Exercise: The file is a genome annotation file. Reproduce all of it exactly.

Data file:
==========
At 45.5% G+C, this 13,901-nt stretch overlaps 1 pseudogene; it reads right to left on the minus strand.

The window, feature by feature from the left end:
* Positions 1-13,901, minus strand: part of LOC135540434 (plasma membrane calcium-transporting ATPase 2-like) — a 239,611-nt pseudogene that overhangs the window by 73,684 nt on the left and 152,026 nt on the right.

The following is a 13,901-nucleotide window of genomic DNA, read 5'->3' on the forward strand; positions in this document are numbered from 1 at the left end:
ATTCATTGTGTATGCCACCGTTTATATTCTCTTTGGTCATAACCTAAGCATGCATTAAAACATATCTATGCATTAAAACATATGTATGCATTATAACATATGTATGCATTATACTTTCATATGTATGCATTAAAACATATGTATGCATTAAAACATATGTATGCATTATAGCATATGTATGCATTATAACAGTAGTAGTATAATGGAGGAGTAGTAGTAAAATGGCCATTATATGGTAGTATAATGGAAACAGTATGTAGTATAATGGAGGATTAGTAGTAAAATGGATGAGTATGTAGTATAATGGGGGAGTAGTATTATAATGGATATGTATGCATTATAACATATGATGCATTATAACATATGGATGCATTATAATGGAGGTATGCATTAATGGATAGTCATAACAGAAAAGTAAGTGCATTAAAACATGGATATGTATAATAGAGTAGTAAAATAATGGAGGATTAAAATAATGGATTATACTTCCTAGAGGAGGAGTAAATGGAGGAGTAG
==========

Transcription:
At 45.5% G+C, this 13,901-nt stretch overlaps 1 pseudogene; it reads right to left on the minus strand.

The window, feature by feature from the left end:
* Positions 1-13,901, minus strand: part of LOC135540434 (plasma membrane calcium-transporting ATPase 2-like) — a 239,611-nt pseudogene that overhangs the window by 73,684 nt on the left and 152,026 nt on the right.

The following is a 13,901-nucleotide window of genomic DNA, read 5'->3' on the forward strand; positions in this document are numbered from 1 at the left end:
ATTCATTGTGTATGCCACCGTTTATATTCTCTTTGGTCATAACCTAAGCATGCATTAAAACATATCTATGCATTAAAACATATGTATGCATTATAACATATGTATGCATTATACTTTCATATGTATGCATTAAAACATATGTATGCATTAAAACATATGTATGCATTATAGCATATGTATGCATTATAACAGTAGTAGTATAATGGAGGAGTAGTAGTAAAATGGCCATTATATGGTAGTATAATGGAAACAGTATGTAGTATAATGGAGGATTAGTAGTAAAATGGATGAGTATGTAGTATAATGGGGGAGTAGTATTATAATGGATATGTATGCATTATAACATATGATGCATTATAACATATGGATGCATTATAATGGAGGTATGCATTAATGGATAGTCATAACAGAAAAGTAAGTGCATTAAAACATGGATATGTATAATAGAGTAGTAAAATAATGGAGGATTAAAATAATGGATTATACTTCCTAGAGGAGGAGTAAATGGAGGAGTAG